About Us

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Our mission is to establish students in the eternal and inerrant Word of God for a life of faith in Jesus Christ and faithful service in His Kingdom.

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Institutional Objectives

Our objectives are that graduates of the Free Lutheran Bible College and Seminary will:

Demonstrate a comprehensive understanding of Scripture, subscribing to its inspiration, infallibility, and inerrancy without reservation, confessing its authority and demonstrating the ability to accurately interpret it.

Grow in spiritual maturity informed by the Law and motivated and empowered by the Gospel.

Understand the function of the local congregation and the place of the individual believer in its fellowship and ministry as guided by the AFLC Fundamental Principles.

Participate in making disciples of all nations, especially through involvement in the local congregation.
 
 

Our Beliefs

The Bible

We bear witness that the Bible is the only authentic and infallible source of God’s revelation to mankind, and that it is the only inerrant and completely adequate source and norm of Christian doctrine and life. We hold that the Bible is inerrant in its original manuscripts, and as a whole and in all its parts, the Word of God under all circumstances regardless of one’s attitude toward it. (AFLC “Declaration of Faith”)

Isaiah 40:8; John 5:39; John 10:35; 2 Timothy 3:16,17; John 14:26; John 15:26,27; Ephesians 2:20; Hebrews 1:1,2; 2 Peter 1:20,21; Revelation 22:18,19.

Our Beliefs

History

The Free Lutheran Bible College and Seminary is a ministry of the Association of Free Lutheran Congregations (AFLC), which began in 1962. Immediately after the AFLC was formed, there was a desire to start a seminary and Bible school for the purpose of training pastors and equipping the laity.

After prayerful consideration, the AFLC proceeded to establish a theological seminary committed to historic Lutheran theology. The Free Lutheran Seminary opened its doors in September, 1964. The founding of the seminary grew out of the need for biblically-trained pastors and Christian workers in the tradition of orthodox Lutheran Pietism. Dr. Iver B. Olson served as the first dean of the seminary, beginning in 1965, followed by Rev. Amos O. Dyrud (1971 to 1981). Dr. Francis W. Monseth became the dean in 1981, and served until his death in 2013. Rev. Robert L. Lee served as interim dean from 2013 until 2015, when Rev. Wade Mobley was called to be the first president of the AFLC Schools and also dean of the seminary. In June 2017, Dr. James Molstre began as dean of the seminary while Mobley continued as president of the schools.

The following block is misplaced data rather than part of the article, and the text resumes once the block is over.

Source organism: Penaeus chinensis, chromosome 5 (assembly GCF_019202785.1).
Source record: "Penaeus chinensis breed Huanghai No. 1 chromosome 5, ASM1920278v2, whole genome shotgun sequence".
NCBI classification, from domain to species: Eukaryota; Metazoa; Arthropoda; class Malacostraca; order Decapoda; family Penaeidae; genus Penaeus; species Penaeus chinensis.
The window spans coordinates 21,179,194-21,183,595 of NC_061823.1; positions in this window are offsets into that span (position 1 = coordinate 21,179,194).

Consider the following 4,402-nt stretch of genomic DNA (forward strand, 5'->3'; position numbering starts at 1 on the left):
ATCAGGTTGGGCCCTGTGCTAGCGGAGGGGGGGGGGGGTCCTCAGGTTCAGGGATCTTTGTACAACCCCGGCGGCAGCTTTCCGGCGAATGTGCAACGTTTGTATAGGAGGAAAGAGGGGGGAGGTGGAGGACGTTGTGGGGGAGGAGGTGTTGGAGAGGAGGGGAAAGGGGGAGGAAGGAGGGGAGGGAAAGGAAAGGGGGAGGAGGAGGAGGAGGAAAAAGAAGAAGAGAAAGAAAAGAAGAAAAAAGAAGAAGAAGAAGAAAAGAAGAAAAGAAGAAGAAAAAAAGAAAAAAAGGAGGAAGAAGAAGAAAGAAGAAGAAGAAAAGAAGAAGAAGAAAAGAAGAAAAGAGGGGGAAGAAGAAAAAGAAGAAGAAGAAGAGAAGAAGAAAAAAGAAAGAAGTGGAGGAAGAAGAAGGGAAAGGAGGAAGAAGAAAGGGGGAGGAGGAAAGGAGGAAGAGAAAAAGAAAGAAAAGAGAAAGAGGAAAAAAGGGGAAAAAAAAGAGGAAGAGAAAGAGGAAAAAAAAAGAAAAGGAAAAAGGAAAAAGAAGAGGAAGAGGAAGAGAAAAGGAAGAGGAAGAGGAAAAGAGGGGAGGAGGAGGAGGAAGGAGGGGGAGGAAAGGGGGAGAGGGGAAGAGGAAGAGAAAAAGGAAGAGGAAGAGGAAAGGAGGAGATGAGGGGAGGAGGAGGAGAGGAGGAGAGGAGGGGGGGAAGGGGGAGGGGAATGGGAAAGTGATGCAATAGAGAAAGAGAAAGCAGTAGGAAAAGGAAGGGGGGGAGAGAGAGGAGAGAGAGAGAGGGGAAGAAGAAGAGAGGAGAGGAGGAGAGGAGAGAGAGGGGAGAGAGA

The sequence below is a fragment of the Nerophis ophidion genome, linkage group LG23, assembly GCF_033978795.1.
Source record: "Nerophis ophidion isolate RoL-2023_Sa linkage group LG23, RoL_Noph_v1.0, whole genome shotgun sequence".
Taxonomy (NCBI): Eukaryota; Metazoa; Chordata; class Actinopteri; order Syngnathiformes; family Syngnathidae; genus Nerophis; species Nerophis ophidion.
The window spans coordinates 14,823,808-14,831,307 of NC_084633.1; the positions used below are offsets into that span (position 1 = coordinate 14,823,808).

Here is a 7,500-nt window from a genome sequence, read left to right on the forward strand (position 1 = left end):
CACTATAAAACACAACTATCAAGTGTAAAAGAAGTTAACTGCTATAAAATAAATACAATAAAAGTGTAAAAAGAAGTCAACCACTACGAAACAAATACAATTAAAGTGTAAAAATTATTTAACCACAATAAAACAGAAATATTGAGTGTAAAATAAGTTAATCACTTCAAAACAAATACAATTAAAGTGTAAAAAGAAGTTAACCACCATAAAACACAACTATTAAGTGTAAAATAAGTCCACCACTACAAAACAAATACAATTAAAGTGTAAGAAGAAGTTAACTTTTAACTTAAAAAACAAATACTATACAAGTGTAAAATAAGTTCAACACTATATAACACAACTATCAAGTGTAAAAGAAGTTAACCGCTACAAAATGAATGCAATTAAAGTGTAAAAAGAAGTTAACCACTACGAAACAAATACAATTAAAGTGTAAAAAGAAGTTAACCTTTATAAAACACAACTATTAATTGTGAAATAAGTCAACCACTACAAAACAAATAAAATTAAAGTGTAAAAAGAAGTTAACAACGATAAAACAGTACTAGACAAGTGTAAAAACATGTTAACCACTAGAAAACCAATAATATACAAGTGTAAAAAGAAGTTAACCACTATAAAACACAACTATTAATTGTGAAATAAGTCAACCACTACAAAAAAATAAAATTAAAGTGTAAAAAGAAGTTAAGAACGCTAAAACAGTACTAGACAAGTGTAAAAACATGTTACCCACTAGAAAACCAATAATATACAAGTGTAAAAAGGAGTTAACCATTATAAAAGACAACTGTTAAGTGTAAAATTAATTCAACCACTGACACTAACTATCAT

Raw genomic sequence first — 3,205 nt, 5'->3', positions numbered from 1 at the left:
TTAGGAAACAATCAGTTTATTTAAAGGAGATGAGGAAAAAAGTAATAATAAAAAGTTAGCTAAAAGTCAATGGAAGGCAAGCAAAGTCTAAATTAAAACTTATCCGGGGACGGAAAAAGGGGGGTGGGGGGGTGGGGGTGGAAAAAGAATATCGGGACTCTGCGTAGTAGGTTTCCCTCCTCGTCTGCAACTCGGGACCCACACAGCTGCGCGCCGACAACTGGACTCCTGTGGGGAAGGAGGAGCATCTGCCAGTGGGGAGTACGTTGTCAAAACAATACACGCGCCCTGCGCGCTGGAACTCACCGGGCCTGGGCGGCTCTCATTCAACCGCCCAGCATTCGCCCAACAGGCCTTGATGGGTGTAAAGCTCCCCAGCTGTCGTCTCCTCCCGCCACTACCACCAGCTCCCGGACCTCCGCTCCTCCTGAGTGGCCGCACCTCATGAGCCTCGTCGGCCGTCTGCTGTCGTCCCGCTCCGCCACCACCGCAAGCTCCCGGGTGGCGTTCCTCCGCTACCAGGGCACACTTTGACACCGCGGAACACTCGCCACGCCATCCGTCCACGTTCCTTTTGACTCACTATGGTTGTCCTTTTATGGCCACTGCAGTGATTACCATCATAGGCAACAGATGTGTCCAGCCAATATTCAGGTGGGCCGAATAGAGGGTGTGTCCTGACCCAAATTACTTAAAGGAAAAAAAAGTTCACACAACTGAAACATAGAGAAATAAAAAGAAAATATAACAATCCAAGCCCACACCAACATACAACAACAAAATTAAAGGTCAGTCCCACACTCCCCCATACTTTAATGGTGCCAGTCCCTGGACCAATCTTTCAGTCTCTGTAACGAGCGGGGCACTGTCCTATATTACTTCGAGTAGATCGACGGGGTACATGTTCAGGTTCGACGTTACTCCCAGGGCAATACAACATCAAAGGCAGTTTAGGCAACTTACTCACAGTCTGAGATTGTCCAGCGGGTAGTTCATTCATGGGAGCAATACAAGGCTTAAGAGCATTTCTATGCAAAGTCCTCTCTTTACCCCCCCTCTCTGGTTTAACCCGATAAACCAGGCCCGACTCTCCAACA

The Free Lutheran Bible College began in 1966 with 13 students. Patterned after the former Lutheran Bible Institute in Minneapolis (founded in 1919), the school’s primary goal was to see God transform young people through the teaching of His Word. It was of primary concern among the founders of the AFLC to establish young Christians in the Word of God before college and help believers be equipped for life and ministry in local congregations and communities. Rev. John Strand was the first FLBC dean, followed by Rev. Richard Snipstead (1968 to 1974), Rev. Ken Moland (1975 to 1984), Rev. Donald Greven (1985 to 1996), Rev. James L. Johnson (1996 to 2006), Rev. Joel Rolf (2006 to 2018), Rev. Wade Mobley (2018-2019), and Rev. Adam Osier (2019-Present).

Both the Bible College and Seminary have experienced growth and development over the decades. Today, the Bible College enrollment averages about 100 students each year, with a vision for continued growth. Each year, the seminary student body consists of approximately 10-25 students training for pastoral ministry. The faculty includes 5 full-time instructors who teach in both programs – and several adjunct professors.

In 2018, the Free Lutheran Schools became a member of the Transnational Association of Christian Colleges and Schools (TRACS), having been awarded Accredited Status as a Category III institution by the TRACS Accreditation Commission on October 30, 2018. This status is effective for up to a period of five years. TRACS is recognized by the United States Department of Education, the Council for Higher Education Accreditation and the International Network for Quality Assurance Agencies in Higher Education (INQAAHE).